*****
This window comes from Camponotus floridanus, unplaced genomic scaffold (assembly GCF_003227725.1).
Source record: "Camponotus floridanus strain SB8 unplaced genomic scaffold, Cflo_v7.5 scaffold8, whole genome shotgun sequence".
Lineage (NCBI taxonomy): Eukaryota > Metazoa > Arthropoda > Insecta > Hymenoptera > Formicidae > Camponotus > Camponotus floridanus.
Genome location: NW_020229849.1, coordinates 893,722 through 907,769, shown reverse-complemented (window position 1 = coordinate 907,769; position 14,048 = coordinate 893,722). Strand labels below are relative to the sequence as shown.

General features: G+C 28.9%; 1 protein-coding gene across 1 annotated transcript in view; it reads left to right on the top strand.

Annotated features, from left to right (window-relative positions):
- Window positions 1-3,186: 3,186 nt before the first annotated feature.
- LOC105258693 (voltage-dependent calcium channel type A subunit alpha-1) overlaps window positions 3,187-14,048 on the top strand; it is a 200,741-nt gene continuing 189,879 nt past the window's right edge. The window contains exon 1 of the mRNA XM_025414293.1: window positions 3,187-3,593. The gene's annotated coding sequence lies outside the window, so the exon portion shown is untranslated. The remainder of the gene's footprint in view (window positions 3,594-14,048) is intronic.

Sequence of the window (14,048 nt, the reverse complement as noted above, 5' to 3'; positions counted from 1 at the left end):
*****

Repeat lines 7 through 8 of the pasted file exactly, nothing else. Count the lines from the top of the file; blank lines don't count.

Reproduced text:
- Window positions 1-3,186: 3,186 nt before the first annotated feature.
- LOC105258693 (voltage-dependent calcium channel type A subunit alpha-1) overlaps window positions 3,187-14,048 on the top strand; it is a 200,741-nt gene continuing 189,879 nt past the window's right edge. The window contains exon 1 of the mRNA XM_025414293.1: window positions 3,187-3,593. The gene's annotated coding sequence lies outside the window, so the exon portion shown is untranslated. The remainder of the gene's footprint in view (window positions 3,594-14,048) is intronic.